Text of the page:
Catalyst 6500 Series Switch and Cisco 7600 Series Router Firewall Services Module Configuration Guide using ASDM, 6.1F
Firewall Mode Overview
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Firewall Mode Overview

Table Of Contents

Firewall Mode Overview

Routed Mode Overview

Transparent Mode Overview

Transparent Firewall Network

Bridge Groups

Allowing Layer 3 Traffic

Allowed MAC Addresses

Passing Traffic Not Allowed in Routed Mode

MAC Address vs. Route Lookups

Using the Transparent Firewall in Your Network

Transparent Firewall Guidelines

Unsupported Features in Transparent Mode

Setting Transparent or Routed Firewall Mode at the CLI


Firewall Mode Overview


This chapter describes how to set the firewall mode, as well as how the firewall works in each firewall mode. You can set the firewall mode independently for each context in multiple context mode.

The FWSM (or each context in multiple mode) can run in one of two firewall modes:

Routed mode

Transparent mode

This chapter includes the following sections:

Routed Mode Overview

Transparent Mode Overview

Setting Transparent or Routed Firewall Mode at the CLI

Routed Mode Overview

In routed mode, the FWSM is considered to be a router hop in the network. It can use OSPF or passive RIP (in single context mode). Routed mode supports many interfaces, and each interface is on a different subnet. You can share interfaces between contexts, with some limitations.

The FWSM acts as a router between connected networks, and each interface requires an IP address on a different subnet. In single context mode, the routed firewall supports OSPF and RIP (in passive mode). Multiple context mode supports static routes only. We recommend using the advanced routing capabilities of the upstream and downstream routers instead of relying on the FWSM for extensive routing needs.

Transparent Mode Overview

A transparent firewall is a Layer 2 firewall that acts like a "bump in the wire," or a "stealth firewall," and is not seen as a router hop to connected devices.

This section describes transparent firewall mode, and includes the following topics:

Transparent Firewall Network

Bridge Groups

Allowing Layer 3 Traffic

Allowed MAC Addresses

Passing Traffic Not Allowed in Routed Mode

MAC Address vs. Route Lookups

Using the Transparent Firewall in Your Network

Transparent Firewall Guidelines

Unsupported Features in Transparent Mode

Transparent Firewall Network

The FWSM connects the same network on its inside and outside interfaces. Because the firewall is not a routed hop, you can easily introduce a transparent firewall into an existing network; IP readdressing is unnecessary.

You can optionally enable NAT for hosts connected to the transparent firewall.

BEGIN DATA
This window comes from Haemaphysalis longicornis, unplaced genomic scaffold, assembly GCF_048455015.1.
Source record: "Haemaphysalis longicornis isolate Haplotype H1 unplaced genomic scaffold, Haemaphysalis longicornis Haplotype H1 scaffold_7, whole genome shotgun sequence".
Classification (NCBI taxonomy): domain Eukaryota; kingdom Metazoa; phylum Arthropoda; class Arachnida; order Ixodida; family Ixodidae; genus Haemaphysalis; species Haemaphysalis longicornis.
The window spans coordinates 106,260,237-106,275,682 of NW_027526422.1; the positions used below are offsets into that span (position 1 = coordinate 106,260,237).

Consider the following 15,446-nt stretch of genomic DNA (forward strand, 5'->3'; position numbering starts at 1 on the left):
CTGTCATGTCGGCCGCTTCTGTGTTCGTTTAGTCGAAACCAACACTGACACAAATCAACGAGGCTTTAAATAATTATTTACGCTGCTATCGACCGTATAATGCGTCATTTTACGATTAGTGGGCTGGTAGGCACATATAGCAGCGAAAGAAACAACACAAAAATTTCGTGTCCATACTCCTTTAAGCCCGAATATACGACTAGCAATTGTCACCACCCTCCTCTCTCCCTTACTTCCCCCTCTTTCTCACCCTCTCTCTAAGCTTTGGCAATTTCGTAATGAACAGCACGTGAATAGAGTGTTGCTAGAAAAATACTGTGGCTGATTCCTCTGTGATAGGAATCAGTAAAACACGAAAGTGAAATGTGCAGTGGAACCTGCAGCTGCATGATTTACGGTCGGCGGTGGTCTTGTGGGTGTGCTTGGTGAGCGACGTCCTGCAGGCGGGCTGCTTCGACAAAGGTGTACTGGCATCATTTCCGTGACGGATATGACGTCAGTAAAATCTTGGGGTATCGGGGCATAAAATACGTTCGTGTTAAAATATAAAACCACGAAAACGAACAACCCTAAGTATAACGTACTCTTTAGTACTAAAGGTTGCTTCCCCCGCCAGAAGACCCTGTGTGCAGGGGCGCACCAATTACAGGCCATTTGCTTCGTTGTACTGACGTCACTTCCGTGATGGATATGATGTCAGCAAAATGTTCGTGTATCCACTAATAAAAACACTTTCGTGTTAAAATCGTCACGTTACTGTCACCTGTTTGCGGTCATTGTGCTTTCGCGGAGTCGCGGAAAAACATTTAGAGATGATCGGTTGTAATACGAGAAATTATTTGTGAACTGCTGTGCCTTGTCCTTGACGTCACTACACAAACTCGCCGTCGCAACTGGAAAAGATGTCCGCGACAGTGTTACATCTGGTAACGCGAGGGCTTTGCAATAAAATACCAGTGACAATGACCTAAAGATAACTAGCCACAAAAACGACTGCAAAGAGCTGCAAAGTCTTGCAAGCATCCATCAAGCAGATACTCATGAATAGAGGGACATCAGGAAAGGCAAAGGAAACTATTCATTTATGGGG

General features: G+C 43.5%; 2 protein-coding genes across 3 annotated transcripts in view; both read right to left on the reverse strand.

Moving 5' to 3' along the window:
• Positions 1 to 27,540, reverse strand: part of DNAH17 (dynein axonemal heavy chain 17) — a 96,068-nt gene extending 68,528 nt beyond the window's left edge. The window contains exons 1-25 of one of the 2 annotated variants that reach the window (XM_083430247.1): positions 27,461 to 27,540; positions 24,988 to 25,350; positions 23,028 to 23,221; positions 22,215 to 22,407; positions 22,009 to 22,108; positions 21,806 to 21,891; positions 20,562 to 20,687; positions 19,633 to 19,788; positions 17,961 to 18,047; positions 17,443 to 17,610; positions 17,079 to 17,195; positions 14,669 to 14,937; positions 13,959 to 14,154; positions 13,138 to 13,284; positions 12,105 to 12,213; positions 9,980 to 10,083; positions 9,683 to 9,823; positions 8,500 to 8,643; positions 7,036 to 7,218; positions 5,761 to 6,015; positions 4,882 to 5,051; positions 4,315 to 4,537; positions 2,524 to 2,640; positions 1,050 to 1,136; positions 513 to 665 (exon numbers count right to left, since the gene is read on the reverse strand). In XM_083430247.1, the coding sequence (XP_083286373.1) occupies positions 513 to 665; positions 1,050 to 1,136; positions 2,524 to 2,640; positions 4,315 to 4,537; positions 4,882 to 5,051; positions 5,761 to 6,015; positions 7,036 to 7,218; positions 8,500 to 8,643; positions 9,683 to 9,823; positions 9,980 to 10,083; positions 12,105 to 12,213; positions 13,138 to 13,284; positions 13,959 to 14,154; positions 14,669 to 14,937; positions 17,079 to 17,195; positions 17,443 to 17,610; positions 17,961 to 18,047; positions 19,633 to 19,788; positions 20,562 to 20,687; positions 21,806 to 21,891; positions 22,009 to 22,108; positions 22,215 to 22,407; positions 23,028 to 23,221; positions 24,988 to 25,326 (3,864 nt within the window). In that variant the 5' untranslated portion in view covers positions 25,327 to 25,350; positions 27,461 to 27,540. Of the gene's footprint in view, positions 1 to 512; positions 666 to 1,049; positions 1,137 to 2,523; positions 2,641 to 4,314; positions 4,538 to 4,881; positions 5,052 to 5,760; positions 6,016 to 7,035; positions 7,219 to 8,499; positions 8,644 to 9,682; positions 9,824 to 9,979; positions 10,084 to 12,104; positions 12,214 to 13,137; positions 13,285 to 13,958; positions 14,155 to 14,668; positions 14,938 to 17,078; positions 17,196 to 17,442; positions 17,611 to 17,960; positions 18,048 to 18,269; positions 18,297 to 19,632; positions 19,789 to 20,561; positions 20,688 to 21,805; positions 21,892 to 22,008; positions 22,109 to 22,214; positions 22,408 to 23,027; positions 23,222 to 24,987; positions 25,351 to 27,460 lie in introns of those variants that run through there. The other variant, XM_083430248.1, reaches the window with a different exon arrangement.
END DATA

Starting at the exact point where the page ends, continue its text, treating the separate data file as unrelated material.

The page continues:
Bridge Groups

If you do not want the overhead of security contexts, or want to maximize your use of security contexts, you can configure up to eight pairs of interfaces, called bridge groups. Each bridge group connects to a separate network. Bridge group traffic is isolated from other bridge groups; traffic is not routed to another bridge group within the FWSM, and traffic must exit the FWSM before it is routed by an external router back to another bridge group in the FWSM. Although the bridging functions are separate for each bridge group, many other functions are shared between all bridge groups. For example, all bridge groups share a system log server or AAA server configuration. For complete security policy separation, use security contexts with one bridge group in each context.

Because the firewall is not a routed hop, you can easily introduce a transparent firewall into an existing network; IP readdressing is unnecessary. Maintenance is facilitated because there are no complicated routing patterns to troubleshoot.


Note Each bridge group requires a management IP address. The FWSM uses this IP address as the source address for packets originating from the bridge group. The management IP address must be on the same subnet as the connected network.


Allowing Layer 3 Traffic

Even though transparent mode acts as a bridge, Layer 3 traffic, such as IP traffic, cannot pass through the FWSM unless you explicitly permit it with an extended access list. The only traffic allowed through the transparent firewall without an access list is ARP traffic. ARP traffic can be controlled by ARP inspection.

Allowed MAC Addresses

The following destination MAC addresses are allowed through the transparent firewall. Any MAC address not on this list is dropped.

TRUE broadcast destination MAC address equal to FFFF.FFFF.FFFF

IPv4 multicast MAC addresses from 0100.5E00.0000 to 0100.5EFE.FFFF

IPv6 multicast MAC addresses from 3333.0000.0000 to 3333.FFFF.FFFF

BPDU multicast address equal to 0100.0CCC.CCCD

Appletalk multicast MAC addresses from 0900.0700.0000 to 0900.07FF.FFFF

Passing Traffic Not Allowed in Routed Mode

In routed mode, some types of traffic cannot pass through the FWSM even if you allow it in an access list. The transparent firewall, however, can pass most types of traffic through using either an extended access list (for IP traffic) or an EtherType access list (for non-IP traffic).


Note The transparent mode FWSM does not pass CDP packets, or any packets that do not have a valid EtherType greater than or equal to 0x600. For example, you cannot pass IS-IS packets. An exception is made for BPDUs, which are supported.


For example, you can establish routing protocol adjacencies through a transparent firewall; you can allow OSPF, RIP, EIGRP, or BGP traffic through based on an extended access list. Likewise, protocols like HSRP or VRRP can pass through the FWSM.

Non-IP traffic (for example AppleTalk, IPX, BPDUs, and MPLS) can be configured to go through using an EtherType access list.

For features that are not directly supported on the transparent firewall, you can allow traffic to pass through so that upstream and downstream routers can support the functionality. For example, by using an extended access list, you can allow DHCP traffic (instead of the unsupported DHCP relay feature) or multicast traffic such as that created by IP/TV.